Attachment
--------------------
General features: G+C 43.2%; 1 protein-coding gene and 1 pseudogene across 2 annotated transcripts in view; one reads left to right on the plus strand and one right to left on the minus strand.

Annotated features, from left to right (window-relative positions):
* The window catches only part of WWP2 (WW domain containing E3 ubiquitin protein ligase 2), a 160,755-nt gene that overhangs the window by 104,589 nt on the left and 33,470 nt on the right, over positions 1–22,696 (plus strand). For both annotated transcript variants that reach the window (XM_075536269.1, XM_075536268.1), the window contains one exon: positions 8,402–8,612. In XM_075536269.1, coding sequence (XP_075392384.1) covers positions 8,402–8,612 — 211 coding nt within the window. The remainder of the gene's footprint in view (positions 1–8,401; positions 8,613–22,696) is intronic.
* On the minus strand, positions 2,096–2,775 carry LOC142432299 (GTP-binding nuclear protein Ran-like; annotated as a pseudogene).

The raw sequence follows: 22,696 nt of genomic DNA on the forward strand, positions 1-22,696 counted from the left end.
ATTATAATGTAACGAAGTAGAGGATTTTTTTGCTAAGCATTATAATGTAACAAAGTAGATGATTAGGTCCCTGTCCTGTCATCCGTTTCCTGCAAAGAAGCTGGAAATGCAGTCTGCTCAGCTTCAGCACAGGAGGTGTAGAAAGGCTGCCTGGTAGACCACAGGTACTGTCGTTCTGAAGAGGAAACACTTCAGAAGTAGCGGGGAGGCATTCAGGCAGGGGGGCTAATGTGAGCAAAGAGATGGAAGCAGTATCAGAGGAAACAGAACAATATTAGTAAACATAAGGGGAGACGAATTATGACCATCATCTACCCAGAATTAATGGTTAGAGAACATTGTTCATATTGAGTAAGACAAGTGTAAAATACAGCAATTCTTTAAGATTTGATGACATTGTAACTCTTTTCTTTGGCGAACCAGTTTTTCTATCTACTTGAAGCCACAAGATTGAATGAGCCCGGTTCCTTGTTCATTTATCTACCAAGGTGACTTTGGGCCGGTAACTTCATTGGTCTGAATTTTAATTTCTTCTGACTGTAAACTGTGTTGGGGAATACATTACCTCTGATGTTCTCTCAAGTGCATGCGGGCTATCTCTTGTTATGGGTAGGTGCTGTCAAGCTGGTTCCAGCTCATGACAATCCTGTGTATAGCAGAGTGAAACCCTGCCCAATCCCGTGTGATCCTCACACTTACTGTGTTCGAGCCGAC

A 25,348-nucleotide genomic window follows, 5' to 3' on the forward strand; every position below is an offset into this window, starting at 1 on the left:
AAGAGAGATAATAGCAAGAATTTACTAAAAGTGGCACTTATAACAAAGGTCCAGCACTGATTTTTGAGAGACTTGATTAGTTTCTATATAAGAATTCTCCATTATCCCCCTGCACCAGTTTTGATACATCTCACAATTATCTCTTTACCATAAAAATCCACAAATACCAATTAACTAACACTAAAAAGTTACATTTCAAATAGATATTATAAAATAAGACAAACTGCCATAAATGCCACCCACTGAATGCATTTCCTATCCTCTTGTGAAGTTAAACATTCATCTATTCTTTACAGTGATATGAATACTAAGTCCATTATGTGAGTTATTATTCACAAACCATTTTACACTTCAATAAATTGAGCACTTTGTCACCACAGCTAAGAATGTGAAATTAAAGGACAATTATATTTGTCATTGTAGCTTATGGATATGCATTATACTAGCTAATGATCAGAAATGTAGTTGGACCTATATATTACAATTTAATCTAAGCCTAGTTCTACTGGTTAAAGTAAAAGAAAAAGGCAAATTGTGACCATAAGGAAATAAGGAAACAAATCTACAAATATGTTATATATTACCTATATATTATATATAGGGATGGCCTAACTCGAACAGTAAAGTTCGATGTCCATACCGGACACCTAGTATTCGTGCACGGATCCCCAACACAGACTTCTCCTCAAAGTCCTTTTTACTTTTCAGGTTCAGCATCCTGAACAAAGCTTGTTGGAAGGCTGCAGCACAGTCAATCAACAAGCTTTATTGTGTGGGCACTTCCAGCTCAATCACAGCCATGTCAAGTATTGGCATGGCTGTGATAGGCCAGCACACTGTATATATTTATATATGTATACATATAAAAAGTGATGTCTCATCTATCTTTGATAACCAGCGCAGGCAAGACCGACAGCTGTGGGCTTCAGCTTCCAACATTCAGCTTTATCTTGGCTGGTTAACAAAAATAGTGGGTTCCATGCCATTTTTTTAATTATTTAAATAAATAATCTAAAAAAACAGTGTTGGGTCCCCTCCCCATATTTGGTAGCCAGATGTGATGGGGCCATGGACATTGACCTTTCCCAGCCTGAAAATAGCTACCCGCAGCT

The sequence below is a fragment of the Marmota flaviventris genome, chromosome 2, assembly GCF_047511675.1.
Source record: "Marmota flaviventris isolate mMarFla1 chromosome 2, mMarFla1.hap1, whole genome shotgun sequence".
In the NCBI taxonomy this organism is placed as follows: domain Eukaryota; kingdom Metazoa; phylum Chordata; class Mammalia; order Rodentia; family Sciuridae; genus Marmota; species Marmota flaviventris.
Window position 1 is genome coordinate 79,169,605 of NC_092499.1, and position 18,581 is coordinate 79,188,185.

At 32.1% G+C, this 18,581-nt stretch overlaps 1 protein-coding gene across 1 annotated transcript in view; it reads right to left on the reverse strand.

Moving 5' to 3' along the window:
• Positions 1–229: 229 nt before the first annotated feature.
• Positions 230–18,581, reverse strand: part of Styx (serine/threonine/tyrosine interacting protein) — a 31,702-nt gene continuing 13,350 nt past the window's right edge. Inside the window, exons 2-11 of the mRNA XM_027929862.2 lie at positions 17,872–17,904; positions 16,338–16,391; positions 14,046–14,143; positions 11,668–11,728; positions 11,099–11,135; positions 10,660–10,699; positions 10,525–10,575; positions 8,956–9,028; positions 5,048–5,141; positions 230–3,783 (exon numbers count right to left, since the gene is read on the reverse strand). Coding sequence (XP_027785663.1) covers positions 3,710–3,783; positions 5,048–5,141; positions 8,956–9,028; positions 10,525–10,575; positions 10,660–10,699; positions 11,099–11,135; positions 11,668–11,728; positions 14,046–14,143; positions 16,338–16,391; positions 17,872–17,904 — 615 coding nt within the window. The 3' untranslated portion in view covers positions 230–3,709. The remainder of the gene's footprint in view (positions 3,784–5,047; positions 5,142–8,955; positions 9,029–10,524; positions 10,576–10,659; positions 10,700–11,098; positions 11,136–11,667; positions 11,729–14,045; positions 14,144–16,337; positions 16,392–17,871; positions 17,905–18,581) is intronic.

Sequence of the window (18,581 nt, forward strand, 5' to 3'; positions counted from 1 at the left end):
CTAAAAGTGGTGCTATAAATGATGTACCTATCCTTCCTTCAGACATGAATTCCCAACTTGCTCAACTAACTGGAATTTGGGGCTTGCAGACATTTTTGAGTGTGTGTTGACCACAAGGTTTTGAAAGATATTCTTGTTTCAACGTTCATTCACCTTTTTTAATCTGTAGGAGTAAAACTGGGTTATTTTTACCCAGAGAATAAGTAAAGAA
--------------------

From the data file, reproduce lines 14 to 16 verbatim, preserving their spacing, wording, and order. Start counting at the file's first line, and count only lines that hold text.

Moving 5' to 3' along the window:
• Positions 1–229: 229 nt before the first annotated feature.
• Positions 230–18,581, reverse strand: part of Styx (serine/threonine/tyrosine interacting protein) — a 31,702-nt gene continuing 13,350 nt past the window's right edge. Inside the window, exons 2-11 of the mRNA XM_027929862.2 lie at positions 17,872–17,904; positions 16,338–16,391; positions 14,046–14,143; positions 11,668–11,728; positions 11,099–11,135; positions 10,660–10,699; positions 10,525–10,575; positions 8,956–9,028; positions 5,048–5,141; positions 230–3,783 (exon numbers count right to left, since the gene is read on the reverse strand). Coding sequence (XP_027785663.1) covers positions 3,710–3,783; positions 5,048–5,141; positions 8,956–9,028; positions 10,525–10,575; positions 10,660–10,699; positions 11,099–11,135; positions 11,668–11,728; positions 14,046–14,143; positions 16,338–16,391; positions 17,872–17,904 — 615 coding nt within the window. The 3' untranslated portion in view covers positions 230–3,709. The remainder of the gene's footprint in view (positions 3,784–5,047; positions 5,142–8,955; positions 9,029–10,524; positions 10,576–10,659; positions 10,700–11,098; positions 11,136–11,667; positions 11,729–14,045; positions 14,144–16,337; positions 16,392–17,871; positions 17,905–18,581) is intronic.